American Idol  is all about competition.

Idol’s version of Boot Camp has been airing the last couple of episodes and viewers have been treated to watching sleep-deprived semi-talented singers, fall off the stage, pass-out and throw-up in every conceivable receptacle. I’m having trouble determining why this entertains us.
I understand the notion of boot camp. Every industry has a strict code of dues-paying. Nothing is easy. The music industry is loaded with talented people each seeking their moment in the spotlight. Competition is fierce.
We are taught at a young age that competition is a way of life. I remember competing in elementary school to become a school patrol crossing guard. I was seven years old. I’ve been in competition ever since.  I went through a phase in which I believe all competitors pass through. I  thought that competitors were bad for my business. My instincts were to fight competition, to reign victorious and celebrate their losses and my wins. I thought more about what my competitors were doing than focusing on our own internal strategy.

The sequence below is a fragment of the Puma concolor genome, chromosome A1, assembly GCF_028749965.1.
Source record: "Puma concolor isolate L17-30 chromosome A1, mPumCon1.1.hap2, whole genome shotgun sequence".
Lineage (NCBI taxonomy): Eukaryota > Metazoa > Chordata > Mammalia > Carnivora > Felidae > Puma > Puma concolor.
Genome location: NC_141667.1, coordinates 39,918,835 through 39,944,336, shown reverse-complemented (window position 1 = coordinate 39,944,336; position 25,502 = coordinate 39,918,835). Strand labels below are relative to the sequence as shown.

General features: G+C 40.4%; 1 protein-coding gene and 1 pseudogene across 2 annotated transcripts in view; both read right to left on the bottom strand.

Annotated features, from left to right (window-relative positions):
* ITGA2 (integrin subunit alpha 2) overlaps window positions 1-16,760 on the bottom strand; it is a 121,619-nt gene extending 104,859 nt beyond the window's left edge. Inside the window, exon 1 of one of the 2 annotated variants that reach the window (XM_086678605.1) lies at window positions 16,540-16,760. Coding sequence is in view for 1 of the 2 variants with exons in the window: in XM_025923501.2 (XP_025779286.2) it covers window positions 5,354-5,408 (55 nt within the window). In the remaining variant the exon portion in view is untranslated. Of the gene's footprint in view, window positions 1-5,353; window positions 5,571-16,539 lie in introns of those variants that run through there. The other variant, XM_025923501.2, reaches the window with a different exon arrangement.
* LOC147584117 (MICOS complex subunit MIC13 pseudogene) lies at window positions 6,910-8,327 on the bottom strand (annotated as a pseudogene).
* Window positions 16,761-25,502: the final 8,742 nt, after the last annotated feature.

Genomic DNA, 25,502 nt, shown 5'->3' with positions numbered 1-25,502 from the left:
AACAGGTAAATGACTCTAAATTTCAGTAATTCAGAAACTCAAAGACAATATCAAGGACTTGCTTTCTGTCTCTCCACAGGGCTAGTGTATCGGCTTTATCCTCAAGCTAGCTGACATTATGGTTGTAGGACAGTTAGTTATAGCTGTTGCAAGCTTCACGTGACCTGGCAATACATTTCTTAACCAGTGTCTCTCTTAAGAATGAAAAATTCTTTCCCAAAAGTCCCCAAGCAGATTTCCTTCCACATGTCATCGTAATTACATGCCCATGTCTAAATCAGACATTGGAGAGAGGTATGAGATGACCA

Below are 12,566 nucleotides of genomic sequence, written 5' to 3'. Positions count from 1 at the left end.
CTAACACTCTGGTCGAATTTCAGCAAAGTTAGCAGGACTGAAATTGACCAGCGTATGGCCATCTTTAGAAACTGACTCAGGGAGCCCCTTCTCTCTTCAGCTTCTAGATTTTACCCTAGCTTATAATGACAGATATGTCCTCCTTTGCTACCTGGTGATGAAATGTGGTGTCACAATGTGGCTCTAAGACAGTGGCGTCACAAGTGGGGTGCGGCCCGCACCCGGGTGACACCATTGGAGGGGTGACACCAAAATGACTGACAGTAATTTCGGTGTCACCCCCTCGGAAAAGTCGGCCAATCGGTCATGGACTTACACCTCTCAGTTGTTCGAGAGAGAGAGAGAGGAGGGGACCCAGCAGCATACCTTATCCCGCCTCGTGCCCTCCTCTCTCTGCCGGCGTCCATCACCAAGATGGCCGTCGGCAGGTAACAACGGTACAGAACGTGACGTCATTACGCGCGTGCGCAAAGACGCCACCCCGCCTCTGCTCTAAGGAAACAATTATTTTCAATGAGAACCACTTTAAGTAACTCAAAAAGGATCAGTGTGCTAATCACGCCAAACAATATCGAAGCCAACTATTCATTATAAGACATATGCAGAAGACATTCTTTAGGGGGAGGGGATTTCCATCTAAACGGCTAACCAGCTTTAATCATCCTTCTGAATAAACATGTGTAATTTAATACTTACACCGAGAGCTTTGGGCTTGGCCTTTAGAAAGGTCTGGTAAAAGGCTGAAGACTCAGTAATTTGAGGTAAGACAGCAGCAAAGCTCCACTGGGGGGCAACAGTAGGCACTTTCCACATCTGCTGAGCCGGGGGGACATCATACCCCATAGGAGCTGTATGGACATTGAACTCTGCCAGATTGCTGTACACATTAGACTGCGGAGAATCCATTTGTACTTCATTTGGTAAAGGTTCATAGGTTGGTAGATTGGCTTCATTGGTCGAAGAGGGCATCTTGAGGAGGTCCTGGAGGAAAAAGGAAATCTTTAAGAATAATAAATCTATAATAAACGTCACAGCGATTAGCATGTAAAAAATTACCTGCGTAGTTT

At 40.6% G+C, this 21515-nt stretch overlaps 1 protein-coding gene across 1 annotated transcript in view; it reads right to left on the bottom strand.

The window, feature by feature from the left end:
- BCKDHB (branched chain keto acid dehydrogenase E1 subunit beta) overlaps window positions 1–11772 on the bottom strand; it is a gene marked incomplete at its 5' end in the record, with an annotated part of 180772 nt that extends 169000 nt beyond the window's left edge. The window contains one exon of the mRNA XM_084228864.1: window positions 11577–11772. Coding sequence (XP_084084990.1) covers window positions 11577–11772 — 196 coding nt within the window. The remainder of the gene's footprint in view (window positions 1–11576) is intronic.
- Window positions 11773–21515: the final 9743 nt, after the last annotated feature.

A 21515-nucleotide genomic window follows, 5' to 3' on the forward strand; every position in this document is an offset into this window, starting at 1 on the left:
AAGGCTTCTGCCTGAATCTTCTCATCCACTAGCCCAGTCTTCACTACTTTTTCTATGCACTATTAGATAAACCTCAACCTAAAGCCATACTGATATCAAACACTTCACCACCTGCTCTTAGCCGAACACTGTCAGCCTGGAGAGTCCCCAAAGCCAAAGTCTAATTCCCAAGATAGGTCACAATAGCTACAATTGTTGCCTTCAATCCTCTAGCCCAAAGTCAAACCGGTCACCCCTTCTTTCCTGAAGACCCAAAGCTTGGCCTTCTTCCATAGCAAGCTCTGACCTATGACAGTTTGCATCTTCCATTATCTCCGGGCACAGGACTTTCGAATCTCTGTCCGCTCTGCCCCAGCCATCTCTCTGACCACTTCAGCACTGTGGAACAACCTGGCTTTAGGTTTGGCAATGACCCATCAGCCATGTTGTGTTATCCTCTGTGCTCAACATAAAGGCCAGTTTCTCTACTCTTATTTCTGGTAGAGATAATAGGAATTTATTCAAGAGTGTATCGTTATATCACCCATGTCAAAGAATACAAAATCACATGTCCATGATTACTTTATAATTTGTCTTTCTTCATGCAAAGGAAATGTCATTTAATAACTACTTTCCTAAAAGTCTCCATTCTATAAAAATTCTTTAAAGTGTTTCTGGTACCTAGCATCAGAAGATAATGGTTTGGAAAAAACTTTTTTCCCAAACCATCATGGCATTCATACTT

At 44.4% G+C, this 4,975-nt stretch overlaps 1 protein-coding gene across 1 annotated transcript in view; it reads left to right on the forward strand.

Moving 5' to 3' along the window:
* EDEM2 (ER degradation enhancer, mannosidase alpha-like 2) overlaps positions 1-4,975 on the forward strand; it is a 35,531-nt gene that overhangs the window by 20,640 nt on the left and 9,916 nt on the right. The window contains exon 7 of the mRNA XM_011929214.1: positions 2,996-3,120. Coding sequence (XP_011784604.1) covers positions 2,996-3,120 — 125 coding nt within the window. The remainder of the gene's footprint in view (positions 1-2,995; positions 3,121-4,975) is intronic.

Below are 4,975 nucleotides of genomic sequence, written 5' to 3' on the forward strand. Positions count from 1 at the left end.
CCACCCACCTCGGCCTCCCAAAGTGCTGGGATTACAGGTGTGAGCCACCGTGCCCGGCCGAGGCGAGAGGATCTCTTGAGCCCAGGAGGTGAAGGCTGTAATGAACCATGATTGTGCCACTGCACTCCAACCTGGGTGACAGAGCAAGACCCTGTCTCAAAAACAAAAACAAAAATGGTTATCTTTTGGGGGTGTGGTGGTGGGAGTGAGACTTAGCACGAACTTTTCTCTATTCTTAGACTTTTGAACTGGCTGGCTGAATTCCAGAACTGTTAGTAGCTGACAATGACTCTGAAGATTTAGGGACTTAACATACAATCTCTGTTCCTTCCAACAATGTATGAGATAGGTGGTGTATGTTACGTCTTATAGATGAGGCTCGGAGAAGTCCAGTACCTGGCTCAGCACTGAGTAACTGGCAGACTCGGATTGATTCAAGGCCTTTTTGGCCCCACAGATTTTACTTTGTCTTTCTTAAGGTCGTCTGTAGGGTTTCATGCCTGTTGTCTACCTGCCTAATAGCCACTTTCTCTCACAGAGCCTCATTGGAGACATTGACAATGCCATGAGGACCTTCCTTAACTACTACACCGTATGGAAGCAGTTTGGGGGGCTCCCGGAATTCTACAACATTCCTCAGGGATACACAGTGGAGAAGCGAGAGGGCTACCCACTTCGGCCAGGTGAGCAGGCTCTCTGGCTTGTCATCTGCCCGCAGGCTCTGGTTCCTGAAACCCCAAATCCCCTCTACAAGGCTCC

In the battleground of broadcast advertising I learned that competitors were friends. They didn’t know it but I rooted for their success. I sent business to them on several occasions. I even allowed employees to transfer and work for them. I didn’t worry about non-compete clauses in a contract.

I learned that competitors bring customers into my industry. I learned that my competitors didn’t focus on servicing their current customers as much as they did the acquisition of new customers. I learned that competitors couldn’t steal my customers if did my job.

 

 

 I can only fear losing that which I am not serving. If I’m not taking care of customers, all the world is my competitor.

Competitors make us better. Monopolistic businesses prove that point in their callous handling of customers. The greatest battleground for #1 companies in any industry is internal complacency and corporate ego.

Bootcamps drive competitors. Competitors help us define the height of high.

 Without strong competition, I may never throw-up.

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